Primarily used for those who demonstrate sensory defensiveness, this protocol aims to reduce excessive reactions to sensory input that is linked to negative behaviours or emotions.
Also known as brushing therapy, it involves brushing the body with a small brush throughout the day. This action serves to try to break through or interrupt the negative or reactive behaviours associated with sensory input.
Sensory defensiveness can derive from one or more sources including touch, hearing, smell, vision and balance. It may be associated with:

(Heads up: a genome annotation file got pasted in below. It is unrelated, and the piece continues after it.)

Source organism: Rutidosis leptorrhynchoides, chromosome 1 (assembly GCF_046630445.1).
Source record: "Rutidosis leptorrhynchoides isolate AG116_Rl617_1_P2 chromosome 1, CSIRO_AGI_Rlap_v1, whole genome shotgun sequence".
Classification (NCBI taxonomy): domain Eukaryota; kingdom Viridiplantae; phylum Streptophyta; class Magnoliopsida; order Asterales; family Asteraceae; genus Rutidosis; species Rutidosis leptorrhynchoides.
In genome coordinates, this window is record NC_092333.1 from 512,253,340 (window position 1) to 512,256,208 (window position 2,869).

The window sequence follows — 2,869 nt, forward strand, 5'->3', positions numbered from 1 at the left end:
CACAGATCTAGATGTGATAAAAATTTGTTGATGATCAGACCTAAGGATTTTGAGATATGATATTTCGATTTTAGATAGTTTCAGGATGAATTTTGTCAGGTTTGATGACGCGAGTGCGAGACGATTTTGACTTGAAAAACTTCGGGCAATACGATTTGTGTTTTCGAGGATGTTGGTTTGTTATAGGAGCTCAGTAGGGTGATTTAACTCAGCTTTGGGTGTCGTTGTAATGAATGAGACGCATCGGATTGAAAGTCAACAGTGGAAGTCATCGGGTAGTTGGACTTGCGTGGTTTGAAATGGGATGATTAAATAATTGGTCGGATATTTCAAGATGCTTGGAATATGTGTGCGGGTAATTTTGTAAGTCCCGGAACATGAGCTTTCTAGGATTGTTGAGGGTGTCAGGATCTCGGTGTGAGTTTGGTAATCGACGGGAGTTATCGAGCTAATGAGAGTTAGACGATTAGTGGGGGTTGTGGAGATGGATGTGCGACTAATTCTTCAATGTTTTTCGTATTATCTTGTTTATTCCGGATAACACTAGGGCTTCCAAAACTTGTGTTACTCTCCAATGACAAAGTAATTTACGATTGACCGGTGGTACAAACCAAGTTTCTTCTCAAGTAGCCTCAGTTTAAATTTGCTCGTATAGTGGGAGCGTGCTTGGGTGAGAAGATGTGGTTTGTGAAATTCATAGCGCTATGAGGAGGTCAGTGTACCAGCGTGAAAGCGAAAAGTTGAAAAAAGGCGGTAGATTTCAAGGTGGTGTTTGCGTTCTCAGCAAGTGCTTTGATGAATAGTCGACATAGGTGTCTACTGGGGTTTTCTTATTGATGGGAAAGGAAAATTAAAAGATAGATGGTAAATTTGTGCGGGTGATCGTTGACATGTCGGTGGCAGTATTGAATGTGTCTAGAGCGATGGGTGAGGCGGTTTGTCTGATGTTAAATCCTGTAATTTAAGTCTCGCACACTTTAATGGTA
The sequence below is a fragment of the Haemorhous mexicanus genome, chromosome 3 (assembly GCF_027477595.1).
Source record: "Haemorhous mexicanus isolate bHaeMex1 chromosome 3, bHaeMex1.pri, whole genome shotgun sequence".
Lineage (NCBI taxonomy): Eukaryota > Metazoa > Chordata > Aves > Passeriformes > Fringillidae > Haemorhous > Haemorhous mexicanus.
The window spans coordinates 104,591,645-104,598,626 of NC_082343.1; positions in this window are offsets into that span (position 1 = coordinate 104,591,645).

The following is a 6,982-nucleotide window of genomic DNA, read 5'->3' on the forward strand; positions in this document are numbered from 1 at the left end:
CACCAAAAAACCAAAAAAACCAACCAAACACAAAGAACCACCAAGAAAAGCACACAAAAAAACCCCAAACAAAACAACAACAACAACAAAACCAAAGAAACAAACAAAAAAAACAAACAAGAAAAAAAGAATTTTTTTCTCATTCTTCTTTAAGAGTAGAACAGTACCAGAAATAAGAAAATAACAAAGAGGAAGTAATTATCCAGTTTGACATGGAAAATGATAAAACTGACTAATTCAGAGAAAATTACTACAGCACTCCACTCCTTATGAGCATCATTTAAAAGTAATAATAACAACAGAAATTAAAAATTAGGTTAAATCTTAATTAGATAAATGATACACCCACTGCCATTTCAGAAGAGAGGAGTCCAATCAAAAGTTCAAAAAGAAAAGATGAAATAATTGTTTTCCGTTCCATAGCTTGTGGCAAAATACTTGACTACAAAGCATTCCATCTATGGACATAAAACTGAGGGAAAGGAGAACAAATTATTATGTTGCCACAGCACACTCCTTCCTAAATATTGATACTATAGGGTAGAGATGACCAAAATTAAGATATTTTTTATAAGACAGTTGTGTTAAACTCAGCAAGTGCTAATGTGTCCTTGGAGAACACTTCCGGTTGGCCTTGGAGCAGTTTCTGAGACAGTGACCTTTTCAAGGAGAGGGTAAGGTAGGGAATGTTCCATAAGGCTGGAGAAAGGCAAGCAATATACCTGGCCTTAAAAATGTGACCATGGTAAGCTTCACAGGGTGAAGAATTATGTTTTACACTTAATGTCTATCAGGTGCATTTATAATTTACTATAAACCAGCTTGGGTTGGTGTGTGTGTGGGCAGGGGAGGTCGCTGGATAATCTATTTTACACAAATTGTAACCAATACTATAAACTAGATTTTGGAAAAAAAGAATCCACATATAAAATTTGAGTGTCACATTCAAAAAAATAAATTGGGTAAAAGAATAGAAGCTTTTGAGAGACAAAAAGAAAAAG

Tactile defensiveness – aversive reaction to clothing, hair brushing and avoiding activities that involve body contact
Olfactory defensiveness – distress caused by smells, such as people, clothing and toys
Visual defensiveness – light hypersensitivity; avoiding eye contact
Auditory defensiveness – alarmed or panicked by noises, such as crying, sirens or the vacuum cleaner
Vestibular defensiveness – also known as gravitational insecurity, is an irrational fear of changing position. This is most often a reaction to any movement where the feet are lifted off the groun